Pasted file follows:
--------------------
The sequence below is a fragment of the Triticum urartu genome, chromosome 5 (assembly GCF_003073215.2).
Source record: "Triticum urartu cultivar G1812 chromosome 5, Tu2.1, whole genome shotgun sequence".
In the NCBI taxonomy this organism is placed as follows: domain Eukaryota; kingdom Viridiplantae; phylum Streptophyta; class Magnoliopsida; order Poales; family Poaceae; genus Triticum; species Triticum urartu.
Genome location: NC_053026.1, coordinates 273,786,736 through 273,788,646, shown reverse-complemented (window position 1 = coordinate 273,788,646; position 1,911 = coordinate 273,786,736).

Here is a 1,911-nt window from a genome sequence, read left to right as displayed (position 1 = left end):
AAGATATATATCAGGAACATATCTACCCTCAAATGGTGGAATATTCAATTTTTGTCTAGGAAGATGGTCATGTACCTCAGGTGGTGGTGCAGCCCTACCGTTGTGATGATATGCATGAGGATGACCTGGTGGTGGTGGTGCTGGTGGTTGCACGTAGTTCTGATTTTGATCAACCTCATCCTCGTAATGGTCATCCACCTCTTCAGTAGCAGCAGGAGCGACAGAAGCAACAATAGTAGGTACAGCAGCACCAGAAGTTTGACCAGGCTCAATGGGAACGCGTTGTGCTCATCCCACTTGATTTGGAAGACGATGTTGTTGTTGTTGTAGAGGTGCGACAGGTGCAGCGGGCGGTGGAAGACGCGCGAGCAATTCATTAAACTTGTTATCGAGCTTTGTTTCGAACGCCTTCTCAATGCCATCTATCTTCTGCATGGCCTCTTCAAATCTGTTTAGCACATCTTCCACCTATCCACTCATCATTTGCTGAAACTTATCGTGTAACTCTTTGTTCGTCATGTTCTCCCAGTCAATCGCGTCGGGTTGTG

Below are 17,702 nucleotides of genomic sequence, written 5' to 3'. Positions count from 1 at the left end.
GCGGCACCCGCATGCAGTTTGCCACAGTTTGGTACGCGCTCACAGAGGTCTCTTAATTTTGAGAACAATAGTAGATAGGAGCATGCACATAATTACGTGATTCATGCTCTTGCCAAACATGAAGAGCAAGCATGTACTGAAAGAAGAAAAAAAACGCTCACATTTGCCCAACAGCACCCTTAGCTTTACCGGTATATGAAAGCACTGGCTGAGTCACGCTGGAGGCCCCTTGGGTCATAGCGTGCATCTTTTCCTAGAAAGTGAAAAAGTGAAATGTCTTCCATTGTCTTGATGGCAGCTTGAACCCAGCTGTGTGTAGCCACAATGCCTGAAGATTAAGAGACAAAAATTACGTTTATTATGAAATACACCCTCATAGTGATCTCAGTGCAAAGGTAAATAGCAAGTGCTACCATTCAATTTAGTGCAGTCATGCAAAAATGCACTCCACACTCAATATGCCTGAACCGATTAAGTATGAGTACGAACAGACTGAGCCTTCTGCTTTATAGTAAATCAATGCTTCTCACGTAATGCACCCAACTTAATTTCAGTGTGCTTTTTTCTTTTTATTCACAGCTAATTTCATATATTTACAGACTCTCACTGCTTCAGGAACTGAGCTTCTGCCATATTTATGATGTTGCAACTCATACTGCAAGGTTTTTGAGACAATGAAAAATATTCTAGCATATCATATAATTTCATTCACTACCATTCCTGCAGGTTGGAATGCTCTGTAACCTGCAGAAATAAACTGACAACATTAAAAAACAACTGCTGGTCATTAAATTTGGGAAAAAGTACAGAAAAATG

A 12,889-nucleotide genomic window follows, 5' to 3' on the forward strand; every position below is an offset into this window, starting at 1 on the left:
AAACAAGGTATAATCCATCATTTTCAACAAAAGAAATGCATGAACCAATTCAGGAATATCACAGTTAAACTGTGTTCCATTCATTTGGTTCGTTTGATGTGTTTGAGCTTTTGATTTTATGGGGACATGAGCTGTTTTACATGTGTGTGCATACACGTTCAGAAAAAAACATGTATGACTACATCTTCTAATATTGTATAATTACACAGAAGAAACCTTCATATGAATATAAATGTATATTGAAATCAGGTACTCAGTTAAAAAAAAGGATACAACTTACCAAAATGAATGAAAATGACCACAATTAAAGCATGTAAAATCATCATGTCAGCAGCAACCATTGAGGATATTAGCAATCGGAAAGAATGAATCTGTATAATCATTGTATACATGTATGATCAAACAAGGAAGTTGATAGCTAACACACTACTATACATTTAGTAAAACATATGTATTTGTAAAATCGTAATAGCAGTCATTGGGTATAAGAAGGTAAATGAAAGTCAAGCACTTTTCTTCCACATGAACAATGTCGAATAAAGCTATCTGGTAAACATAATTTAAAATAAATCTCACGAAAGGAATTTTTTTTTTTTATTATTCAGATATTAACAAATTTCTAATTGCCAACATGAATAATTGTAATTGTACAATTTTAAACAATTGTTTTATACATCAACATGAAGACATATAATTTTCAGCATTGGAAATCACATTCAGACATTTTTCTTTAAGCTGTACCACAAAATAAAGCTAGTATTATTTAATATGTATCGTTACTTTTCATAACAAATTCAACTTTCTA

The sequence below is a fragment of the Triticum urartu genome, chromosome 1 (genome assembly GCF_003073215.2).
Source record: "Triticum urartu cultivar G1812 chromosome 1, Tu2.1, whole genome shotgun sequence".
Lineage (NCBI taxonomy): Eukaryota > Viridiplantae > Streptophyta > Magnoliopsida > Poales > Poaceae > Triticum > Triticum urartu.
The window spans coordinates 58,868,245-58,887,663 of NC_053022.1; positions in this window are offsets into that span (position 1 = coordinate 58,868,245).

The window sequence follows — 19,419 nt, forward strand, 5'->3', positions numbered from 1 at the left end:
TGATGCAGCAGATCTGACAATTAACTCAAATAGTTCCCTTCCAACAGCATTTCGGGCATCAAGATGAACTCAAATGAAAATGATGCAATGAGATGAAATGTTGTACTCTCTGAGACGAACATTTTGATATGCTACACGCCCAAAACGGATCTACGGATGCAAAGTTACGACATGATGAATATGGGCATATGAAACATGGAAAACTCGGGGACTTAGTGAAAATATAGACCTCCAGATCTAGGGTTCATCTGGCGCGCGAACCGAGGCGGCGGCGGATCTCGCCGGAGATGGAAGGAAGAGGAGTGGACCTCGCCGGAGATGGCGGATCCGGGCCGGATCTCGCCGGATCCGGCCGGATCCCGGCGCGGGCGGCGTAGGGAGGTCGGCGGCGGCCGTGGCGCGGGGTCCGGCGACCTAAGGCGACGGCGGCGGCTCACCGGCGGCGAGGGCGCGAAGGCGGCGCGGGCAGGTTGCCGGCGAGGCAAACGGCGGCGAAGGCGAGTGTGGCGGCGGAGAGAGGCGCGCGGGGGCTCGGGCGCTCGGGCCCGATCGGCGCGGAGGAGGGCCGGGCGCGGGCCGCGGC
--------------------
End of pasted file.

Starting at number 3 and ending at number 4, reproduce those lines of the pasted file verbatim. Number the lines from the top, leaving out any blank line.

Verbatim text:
In the NCBI taxonomy this organism is placed as follows: domain Eukaryota; kingdom Viridiplantae; phylum Streptophyta; class Magnoliopsida; order Poales; family Poaceae; genus Triticum; species Triticum urartu.
Genome location: NC_053026.1, coordinates 273,786,736 through 273,788,646, shown reverse-complemented (window position 1 = coordinate 273,788,646; position 1,911 = coordinate 273,786,736).